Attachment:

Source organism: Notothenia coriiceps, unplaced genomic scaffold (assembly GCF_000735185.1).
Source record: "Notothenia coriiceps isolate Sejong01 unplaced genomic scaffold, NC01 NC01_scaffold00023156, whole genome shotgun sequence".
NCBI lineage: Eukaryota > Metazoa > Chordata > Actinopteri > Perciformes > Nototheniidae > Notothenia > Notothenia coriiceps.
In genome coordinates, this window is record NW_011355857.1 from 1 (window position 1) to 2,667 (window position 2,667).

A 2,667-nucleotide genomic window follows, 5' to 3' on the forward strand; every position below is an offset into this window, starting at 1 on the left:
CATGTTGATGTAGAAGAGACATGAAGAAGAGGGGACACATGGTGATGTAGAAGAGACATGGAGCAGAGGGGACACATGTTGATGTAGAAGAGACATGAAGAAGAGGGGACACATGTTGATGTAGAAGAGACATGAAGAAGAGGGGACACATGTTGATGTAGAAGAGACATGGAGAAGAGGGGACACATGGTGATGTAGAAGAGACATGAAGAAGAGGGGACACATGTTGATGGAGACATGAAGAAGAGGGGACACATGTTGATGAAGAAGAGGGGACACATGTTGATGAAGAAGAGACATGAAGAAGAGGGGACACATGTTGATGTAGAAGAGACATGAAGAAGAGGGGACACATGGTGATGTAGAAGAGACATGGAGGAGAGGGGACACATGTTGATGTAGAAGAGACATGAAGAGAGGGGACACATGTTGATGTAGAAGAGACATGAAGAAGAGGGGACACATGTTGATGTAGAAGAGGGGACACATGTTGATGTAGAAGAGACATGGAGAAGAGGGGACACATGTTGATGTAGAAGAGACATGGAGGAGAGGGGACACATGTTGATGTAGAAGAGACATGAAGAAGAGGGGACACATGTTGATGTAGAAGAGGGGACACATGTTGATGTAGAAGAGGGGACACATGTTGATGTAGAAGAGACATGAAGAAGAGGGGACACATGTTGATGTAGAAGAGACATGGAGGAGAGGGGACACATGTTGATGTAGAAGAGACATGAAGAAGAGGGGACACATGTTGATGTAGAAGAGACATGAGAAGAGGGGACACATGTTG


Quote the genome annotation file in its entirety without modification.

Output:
Source organism: Notothenia coriiceps, unplaced genomic scaffold (assembly GCF_000735185.1).
Source record: "Notothenia coriiceps isolate Sejong01 unplaced genomic scaffold, NC01 NC01_scaffold00023156, whole genome shotgun sequence".
NCBI lineage: Eukaryota > Metazoa > Chordata > Actinopteri > Perciformes > Nototheniidae > Notothenia > Notothenia coriiceps.
In genome coordinates, this window is record NW_011355857.1 from 1 (window position 1) to 2,667 (window position 2,667).

A 2,667-nucleotide genomic window follows, 5' to 3' on the forward strand; every position below is an offset into this window, starting at 1 on the left:
CATGTTGATGTAGAAGAGACATGAAGAAGAGGGGACACATGGTGATGTAGAAGAGACATGGAGCAGAGGGGACACATGTTGATGTAGAAGAGACATGAAGAAGAGGGGACACATGTTGATGTAGAAGAGACATGAAGAAGAGGGGACACATGTTGATGTAGAAGAGACATGGAGAAGAGGGGACACATGGTGATGTAGAAGAGACATGAAGAAGAGGGGACACATGTTGATGGAGACATGAAGAAGAGGGGACACATGTTGATGAAGAAGAGGGGACACATGTTGATGAAGAAGAGACATGAAGAAGAGGGGACACATGTTGATGTAGAAGAGACATGAAGAAGAGGGGACACATGGTGATGTAGAAGAGACATGGAGGAGAGGGGACACATGTTGATGTAGAAGAGACATGAAGAGAGGGGACACATGTTGATGTAGAAGAGACATGAAGAAGAGGGGACACATGTTGATGTAGAAGAGGGGACACATGTTGATGTAGAAGAGACATGGAGAAGAGGGGACACATGTTGATGTAGAAGAGACATGGAGGAGAGGGGACACATGTTGATGTAGAAGAGACATGAAGAAGAGGGGACACATGTTGATGTAGAAGAGGGGACACATGTTGATGTAGAAGAGGGGACACATGTTGATGTAGAAGAGACATGAAGAAGAGGGGACACATGTTGATGTAGAAGAGACATGGAGGAGAGGGGACACATGTTGATGTAGAAGAGACATGAAGAAGAGGGGACACATGTTGATGTAGAAGAGACATGAGAAGAGGGGACACATGTTG